Are Former Professors As National Leaders More Prone To Black Swan Events That Overthrow Their Governments?

Are Former Professors As National Leaders More Prone To Black Swan Events That Overthrow Their Governments?

 Probably not, but recent events in Afghanistan suggest an example.  This would be the sudden departure just over two weeks ago on Aug. 15 from Kabul of then Afghan President Ashraf Ghani, which triggered the sudden collapse of his government and the unexpectedly sudden takeover of Kabul by the Taliban. Even they did not see this coming.  What was the black swan event involved?  It was reported in the Aug. 29 Washington Post that Ghani was told early in the afternoon that Taliban were in his palace searching room by room for him, which led him to leave almost immediately with his family and a few aides off the roof in military helicopters for Uzbekistan where they took a plane to the UAE.  He basically informed nobody of his exit.  In fact the Taliban were not even in Kabul at the time and were sitting outside awaiting the outcome of an ongoing negotiation in Doha, Qatar that was supposed to facilitate a peaceful transfer of power by August 31.  Indeed, only the day before Ghani did not even want to discuss defense arrangements with US military leaders because he was planning to give a talk on digitizing the economy.  Not even the Taliban foresaw what was coming, although all kinds of columnists are given President Biden heck that he did not foresee it. As it is, no one has yet explained why those guards engaged in the black swan event of informing President Ghani of this false report about Taliban in his palace.

As it is, Ashraf Ghani is indeed a former academic, who was a professor of anthropology at Johns Hopkins University before going to work for the World Bank.  He would later serve as Minister of Finance before becoming president. He was often accused of not being completely on top of practical things and too concerned with more abstract issues and policies.  He was also accused of overseeing a highly corrupt regime, which undermined popular support for it and encouraged such support in the countryside for the Taliban.  He has also been accused of being corrupt himself, with there being rumors, denied by his spokespeople, that he left the country with over $100 million in cash.

Where I feel the sorriest for him is how former President Trump completely cut him out of negotiations that Trump had carried out with the Taliban in Doha, resulting in essentially a surrender to the Taliban in Feb. 2020.  This got barely above zero publicity at the time, with major TV networks only spending on average 5 seconds per week on Afghanistan, although now they have nonstop 24/7 coverage. The agreement involved Trump getting Pakistan to release 5000 prisoners, one of them, Baradar, now apparently the main Taliban leader, with some of these people also ISIS-K who are fighting both the US and the Taliban and carried out the suicide bombing at Kabul airport two days ago that killed 13 US military personnel.  The US was to get out by May 1 this year, with the Taliban promising not to attack any US forces, a promise kept, which would help Trump with his reelection campaign, even as it completely undercut and destroyed all confidence in the Afghan government of Ghani.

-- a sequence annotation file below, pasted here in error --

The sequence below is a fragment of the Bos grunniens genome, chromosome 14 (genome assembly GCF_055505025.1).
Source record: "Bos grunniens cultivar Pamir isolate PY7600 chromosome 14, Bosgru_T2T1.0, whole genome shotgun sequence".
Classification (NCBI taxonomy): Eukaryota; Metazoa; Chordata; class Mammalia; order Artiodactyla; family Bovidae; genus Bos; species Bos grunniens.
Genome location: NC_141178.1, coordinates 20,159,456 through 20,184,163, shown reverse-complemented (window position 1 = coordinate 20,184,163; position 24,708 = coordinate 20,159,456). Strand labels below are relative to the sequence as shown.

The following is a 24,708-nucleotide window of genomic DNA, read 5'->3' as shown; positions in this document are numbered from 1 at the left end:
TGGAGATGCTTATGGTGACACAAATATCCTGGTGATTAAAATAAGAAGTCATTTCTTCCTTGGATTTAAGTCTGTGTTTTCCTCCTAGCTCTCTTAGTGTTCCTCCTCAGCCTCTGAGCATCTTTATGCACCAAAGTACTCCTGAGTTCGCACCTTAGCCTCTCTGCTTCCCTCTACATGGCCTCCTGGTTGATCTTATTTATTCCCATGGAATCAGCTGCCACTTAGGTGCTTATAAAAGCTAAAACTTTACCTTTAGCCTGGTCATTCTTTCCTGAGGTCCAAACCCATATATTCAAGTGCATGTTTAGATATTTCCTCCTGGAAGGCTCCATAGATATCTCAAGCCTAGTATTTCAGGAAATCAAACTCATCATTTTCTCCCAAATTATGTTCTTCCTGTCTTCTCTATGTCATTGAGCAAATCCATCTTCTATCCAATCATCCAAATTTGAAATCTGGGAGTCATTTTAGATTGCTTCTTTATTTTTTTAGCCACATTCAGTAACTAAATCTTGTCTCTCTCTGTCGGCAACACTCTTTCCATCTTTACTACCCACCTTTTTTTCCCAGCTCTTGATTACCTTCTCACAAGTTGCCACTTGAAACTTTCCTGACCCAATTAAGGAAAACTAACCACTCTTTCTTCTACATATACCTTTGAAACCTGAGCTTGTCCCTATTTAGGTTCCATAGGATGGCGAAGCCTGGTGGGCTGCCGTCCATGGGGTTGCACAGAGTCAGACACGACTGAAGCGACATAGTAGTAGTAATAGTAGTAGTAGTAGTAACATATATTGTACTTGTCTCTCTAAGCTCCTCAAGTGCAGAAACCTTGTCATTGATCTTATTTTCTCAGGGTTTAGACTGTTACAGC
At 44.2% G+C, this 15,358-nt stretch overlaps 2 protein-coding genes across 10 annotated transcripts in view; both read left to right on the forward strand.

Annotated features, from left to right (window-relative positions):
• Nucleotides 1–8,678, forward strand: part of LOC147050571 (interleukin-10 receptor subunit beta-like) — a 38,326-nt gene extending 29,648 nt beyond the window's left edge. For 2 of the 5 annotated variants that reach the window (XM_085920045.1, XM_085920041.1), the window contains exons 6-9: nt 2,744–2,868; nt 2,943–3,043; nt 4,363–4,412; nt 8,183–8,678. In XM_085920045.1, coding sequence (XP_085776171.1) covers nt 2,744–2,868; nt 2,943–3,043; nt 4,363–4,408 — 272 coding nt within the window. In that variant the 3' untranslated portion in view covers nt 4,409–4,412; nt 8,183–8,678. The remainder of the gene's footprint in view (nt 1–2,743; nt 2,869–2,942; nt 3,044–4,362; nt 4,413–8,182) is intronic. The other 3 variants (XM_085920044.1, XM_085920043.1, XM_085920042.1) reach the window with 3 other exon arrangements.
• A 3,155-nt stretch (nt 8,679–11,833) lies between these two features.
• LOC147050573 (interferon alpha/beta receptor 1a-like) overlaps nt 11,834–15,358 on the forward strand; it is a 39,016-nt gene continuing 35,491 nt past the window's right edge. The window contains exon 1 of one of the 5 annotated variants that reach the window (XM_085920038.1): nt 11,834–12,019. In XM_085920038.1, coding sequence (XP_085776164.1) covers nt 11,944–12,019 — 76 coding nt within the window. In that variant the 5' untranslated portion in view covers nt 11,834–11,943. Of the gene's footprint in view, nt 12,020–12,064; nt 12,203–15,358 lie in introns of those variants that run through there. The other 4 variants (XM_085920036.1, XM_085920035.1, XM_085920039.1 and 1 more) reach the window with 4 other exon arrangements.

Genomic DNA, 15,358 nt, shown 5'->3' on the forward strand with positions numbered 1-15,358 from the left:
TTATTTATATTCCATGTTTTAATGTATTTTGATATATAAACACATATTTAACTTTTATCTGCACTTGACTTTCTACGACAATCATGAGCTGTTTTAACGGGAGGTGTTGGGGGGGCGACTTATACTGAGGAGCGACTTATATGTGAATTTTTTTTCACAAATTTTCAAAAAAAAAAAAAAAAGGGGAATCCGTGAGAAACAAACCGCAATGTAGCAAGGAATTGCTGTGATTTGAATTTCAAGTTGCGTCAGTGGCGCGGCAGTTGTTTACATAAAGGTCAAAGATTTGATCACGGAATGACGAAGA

As it was, President Biden did move that removal date to August 31 from May 1 in negotiation with the Taliban, and it was ISIS-K that killed the US troops, not the Taliban. On April 27 the State Department told Americans to leave Afghanistan, and most have been gotten out, although apparently about 250 are still left who reportedly want out. Criticism that efforts were not made sooner to identify locations of them and also that paperwork to help out departing Afghan allies was not speeded up look valid. Complaints that these people were not moved out sooner face the problem that it was clear that such a move would precipitate the fall of the Ghani regime.

As it was, everybody, even the Taliban, thought the Afghan government would last longer than it did, even those who were forecasting that the removal of US troops would bring about its collapse quickly.  But even those people gave it several months or at least a few weeks.  Heck, the government in place after the Soviets left lasted for several years.  It was only nine days from when the first provincial capital fell on Aug. 6 to the Taliban in the far southwest to the fall of Kabul so suddenly on Aug. 15.

Now we again must recognize that former professor Ghani was not facing the reality of the situation then.  The WaPo story reports how soon after that US military tried to convince him that he needed to make a plan to let some of the capitals go while concentrating on a few that were crucial to the defense of Kabul, especially Jalalabad in the east. But he would have none of it, optimistically declaring they all could be defended even as they began to go in an accelerating wave with Jalalabad falling on Aug. 14. Even then he did not wish to discuss such matters, preferring to plan talks on economic policy.

As it was, apparently in the end he did recognize reality somewhat.  Late in the evening on Aug. 14 apparently he agreed to a negotiation with the Taliban about a power transfer, and on the morning of Aug. 15 an envoy of his actually flew out of Kabul to Doha to engage in that negotiation, which was what had the Taliban sitting outside the gates of Kabul.  But the black swan of guards misinforming Ghani arrived, and it was all over, and we have had a chaotic situation since, even as over 100,000 have been evacuated.

I supposed in the end even a non-former-professor might have fled suddenly if given the false information by guards that Ghani was.  I am seriously wondering if we shall learn what really lay behind this peculiar and unforecastable black swan event.

Barkley Rosserr